The question of the affidavit is more interesting. In November 1997, Rick and Beverly Lambert, private investigators hired by Paula Jones’s legal team, secretly recorded a conversation they had with Juanita Broaddrick on her doorstep in Van Buren. Broaddrick was not amenable to being interviewed, but the reasons she offered were noteworthy: “Oh, bad things, I can’t even begin to tell you,” she says at one point. “It’s not pleasant and I won’t even go into it. . . . It’s very private. We’re talking about something 20 years ago. . . . It’s just that was a long time ago and I don’t want to relive it.” When the Lamberts suggest that the accusations of sexual misconduct might harm Clinton, Broaddrick says: “Well, there’s just absolutely no way that anyone can get to him, he’s just too vicious.”
‘I was afraid that I would be destroyed like so many of the other women have been.’
That is the same language Broaddrick would use two years later during her NBC interview when, describing the moment of the rape, she said, “He [Bill] was such a different person at that moment. He was just a vicious, awful person.” And in explaining to Lisa Myers why she had not reported her assault to authorities, Broaddrick said: “I didn’t think anyone would believe me in the world. . . . I was also afraid what would happen to me if I came forward. I was afraid that I would be destroyed like so many of the other women have been.” The consistencies between this recording and Broaddrick’s later interview are particularly noteworthy given that Broaddrick did not know she was being recorded.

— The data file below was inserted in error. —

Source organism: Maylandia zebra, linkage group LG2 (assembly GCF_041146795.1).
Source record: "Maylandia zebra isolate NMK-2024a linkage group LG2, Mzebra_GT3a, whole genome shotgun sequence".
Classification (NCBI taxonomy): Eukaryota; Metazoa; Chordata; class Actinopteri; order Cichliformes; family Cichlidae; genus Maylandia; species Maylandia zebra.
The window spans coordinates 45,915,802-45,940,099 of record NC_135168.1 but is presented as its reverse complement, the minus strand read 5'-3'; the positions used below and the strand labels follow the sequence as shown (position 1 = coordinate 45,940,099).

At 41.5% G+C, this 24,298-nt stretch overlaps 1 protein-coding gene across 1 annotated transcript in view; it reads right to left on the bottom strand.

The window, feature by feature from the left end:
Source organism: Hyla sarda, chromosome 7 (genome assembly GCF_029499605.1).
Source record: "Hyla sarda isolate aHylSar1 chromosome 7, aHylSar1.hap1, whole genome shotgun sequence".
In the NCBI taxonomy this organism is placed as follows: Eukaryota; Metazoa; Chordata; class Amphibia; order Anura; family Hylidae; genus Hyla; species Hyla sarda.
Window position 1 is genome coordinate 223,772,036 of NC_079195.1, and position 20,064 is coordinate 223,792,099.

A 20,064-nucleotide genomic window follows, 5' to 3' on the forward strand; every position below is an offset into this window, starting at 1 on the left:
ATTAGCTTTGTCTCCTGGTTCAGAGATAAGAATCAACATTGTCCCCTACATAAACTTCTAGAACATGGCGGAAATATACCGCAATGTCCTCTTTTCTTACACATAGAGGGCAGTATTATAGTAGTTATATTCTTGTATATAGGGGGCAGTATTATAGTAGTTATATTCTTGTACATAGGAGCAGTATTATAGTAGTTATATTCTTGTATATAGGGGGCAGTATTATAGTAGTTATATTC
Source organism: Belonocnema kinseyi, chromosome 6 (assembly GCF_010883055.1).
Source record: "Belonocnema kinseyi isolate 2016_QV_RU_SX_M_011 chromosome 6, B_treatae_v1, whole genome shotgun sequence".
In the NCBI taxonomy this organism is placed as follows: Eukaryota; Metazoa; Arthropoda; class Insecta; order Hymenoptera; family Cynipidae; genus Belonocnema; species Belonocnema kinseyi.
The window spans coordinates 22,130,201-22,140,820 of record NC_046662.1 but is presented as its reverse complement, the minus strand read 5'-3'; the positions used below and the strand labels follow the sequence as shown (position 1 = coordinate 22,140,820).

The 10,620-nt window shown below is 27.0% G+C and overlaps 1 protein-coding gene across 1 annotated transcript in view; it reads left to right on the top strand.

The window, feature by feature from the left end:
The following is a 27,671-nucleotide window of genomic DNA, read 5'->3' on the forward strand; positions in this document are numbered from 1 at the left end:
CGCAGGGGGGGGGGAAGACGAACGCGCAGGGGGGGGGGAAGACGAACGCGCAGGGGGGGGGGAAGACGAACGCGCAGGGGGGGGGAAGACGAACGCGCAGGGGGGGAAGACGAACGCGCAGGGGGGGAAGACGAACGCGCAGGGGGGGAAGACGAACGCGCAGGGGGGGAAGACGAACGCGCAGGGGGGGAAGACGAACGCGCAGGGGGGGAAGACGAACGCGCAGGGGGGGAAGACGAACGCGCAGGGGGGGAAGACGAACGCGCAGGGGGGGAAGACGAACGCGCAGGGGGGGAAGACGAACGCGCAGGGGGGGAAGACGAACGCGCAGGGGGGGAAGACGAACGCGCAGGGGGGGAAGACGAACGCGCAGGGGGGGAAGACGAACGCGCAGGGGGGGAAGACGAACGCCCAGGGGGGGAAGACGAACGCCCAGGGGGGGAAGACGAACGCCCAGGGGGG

And it may not have been the first time Broaddrick was secretly recorded. In 1992, Phillip Yoakum, an Arkansas businessman, learned of Broaddrick’s assault from one of her colleagues. Yoakum penned a letter, encouraging Broaddrick to go public with her charge. The letter was widely circulated among Republicans, who hoped to use it to puncture Bill Clinton’s 1992 presidential hopes. In October, the New York Times and the Los Angeles Times got wind of a story “that a nursing-home executive had been sexually assaulted in 1978 by Bill Clinton,” as the New York Times later wrote. But both papers passed, dismissing it as a hoax.
Yoakum claimed to have secretly recorded a conversation with Broaddrick in which she outlined her allegation. He never revealed any such recording, but in her conversation with the Lamberts, Broaddrick mentions in passing: “I thought maybe ya’ll had gotten the recording and that’s the reason you came.” In other words, she worried that they had learned about the allegations she made in that conversation, which, as noted above, she makes clear she does not want to discuss.